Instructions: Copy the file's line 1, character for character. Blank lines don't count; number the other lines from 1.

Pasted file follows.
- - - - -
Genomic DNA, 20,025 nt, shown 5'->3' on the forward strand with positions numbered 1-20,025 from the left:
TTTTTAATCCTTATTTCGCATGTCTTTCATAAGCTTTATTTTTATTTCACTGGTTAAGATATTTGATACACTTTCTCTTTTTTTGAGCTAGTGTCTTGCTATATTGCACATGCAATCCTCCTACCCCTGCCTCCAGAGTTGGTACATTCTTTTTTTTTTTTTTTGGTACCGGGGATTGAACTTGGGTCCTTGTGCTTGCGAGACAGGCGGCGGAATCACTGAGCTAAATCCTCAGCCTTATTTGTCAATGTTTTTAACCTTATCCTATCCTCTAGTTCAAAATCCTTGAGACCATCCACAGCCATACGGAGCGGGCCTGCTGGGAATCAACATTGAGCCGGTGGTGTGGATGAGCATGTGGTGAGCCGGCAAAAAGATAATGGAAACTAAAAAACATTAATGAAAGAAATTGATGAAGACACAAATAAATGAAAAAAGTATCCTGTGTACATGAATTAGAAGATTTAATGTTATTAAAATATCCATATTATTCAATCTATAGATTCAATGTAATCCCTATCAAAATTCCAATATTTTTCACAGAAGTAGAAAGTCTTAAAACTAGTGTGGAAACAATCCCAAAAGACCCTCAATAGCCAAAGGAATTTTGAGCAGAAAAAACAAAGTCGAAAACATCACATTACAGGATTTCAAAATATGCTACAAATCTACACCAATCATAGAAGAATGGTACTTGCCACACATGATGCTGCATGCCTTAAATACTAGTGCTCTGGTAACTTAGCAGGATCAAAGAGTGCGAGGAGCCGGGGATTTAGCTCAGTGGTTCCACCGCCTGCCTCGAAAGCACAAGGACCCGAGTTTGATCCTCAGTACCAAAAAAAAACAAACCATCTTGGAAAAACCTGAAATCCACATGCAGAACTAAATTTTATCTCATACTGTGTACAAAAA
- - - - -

Genomic DNA, 20,025 nt, shown 5'->3' on the forward strand with positions numbered 1-20,025 from the left: